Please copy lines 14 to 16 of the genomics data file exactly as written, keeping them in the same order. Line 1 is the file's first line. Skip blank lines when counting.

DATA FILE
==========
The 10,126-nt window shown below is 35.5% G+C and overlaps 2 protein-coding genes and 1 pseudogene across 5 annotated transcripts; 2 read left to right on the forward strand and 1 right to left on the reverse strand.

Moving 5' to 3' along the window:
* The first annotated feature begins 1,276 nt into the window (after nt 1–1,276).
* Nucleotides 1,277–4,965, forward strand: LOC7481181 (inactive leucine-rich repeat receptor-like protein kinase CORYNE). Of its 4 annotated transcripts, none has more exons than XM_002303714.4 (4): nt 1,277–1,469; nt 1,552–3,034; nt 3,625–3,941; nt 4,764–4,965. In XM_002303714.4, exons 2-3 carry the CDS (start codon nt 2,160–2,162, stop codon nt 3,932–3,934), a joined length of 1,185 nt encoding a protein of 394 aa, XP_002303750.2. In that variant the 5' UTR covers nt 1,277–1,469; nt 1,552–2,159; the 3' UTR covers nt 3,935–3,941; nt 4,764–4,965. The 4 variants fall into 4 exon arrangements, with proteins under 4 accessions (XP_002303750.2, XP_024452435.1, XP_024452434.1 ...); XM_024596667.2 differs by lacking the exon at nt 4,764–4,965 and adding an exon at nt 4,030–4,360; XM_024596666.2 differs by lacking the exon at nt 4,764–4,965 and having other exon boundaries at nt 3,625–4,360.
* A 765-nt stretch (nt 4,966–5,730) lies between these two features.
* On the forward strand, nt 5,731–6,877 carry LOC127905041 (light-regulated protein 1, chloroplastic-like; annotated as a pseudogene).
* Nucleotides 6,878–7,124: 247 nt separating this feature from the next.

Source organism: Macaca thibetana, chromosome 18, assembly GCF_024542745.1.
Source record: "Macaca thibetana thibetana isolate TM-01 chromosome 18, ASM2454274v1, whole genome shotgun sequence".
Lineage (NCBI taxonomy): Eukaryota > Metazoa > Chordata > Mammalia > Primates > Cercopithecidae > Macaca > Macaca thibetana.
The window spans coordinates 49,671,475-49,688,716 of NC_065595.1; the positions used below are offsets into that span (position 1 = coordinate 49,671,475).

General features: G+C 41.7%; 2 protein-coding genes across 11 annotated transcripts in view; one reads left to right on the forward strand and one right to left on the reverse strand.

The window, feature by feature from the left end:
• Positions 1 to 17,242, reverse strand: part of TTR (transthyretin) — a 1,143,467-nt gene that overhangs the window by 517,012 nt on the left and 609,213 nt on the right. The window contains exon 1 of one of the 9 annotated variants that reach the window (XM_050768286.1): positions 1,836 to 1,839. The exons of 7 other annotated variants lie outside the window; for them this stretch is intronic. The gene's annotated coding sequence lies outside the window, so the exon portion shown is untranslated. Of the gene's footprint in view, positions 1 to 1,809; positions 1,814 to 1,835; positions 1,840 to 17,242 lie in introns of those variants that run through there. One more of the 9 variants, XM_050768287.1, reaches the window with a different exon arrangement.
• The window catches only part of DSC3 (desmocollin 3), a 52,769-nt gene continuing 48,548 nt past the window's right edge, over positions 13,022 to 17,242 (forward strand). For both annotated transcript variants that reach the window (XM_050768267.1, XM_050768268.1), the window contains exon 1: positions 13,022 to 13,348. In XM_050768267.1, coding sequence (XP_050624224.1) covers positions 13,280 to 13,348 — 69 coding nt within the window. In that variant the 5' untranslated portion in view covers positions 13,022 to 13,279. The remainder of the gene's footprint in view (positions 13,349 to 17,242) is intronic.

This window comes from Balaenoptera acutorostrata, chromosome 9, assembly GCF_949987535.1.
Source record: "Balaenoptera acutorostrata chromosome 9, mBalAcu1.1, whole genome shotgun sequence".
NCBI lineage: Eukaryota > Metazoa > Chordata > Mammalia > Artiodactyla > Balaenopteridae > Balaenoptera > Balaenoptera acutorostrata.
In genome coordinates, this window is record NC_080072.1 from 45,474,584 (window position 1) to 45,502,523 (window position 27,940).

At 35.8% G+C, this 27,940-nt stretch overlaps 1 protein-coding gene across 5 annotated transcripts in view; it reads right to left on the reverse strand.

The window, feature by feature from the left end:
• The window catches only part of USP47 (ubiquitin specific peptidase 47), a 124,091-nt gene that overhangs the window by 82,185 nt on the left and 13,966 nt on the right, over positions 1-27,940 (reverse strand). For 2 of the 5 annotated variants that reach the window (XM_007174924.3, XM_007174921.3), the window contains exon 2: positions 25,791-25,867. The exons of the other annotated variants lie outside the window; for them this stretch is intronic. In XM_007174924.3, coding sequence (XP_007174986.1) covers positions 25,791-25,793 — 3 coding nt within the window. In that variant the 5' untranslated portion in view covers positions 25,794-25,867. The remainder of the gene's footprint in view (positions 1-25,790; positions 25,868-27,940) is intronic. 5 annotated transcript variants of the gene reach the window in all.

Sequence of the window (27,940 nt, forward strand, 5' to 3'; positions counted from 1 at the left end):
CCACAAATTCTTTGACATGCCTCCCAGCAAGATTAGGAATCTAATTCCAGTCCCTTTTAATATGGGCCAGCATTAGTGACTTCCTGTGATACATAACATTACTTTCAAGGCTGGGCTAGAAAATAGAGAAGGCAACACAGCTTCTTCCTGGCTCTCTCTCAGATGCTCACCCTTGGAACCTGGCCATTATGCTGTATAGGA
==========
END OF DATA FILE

• Positions 1 to 17,242, reverse strand: part of TTR (transthyretin) — a 1,143,467-nt gene that overhangs the window by 517,012 nt on the left and 609,213 nt on the right. The window contains exon 1 of one of the 9 annotated variants that reach the window (XM_050768286.1): positions 1,836 to 1,839. The exons of 7 other annotated variants lie outside the window; for them this stretch is intronic. The gene's annotated coding sequence lies outside the window, so the exon portion shown is untranslated. Of the gene's footprint in view, positions 1 to 1,809; positions 1,814 to 1,835; positions 1,840 to 17,242 lie in introns of those variants that run through there. One more of the 9 variants, XM_050768287.1, reaches the window with a different exon arrangement.
• The window catches only part of DSC3 (desmocollin 3), a 52,769-nt gene continuing 48,548 nt past the window's right edge, over positions 13,022 to 17,242 (forward strand). For both annotated transcript variants that reach the window (XM_050768267.1, XM_050768268.1), the window contains exon 1: positions 13,022 to 13,348. In XM_050768267.1, coding sequence (XP_050624224.1) covers positions 13,280 to 13,348 — 69 coding nt within the window. In that variant the 5' untranslated portion in view covers positions 13,022 to 13,279. The remainder of the gene's footprint in view (positions 13,349 to 17,242) is intronic.

This window comes from Balaenoptera acutorostrata, chromosome 9, assembly GCF_949987535.1.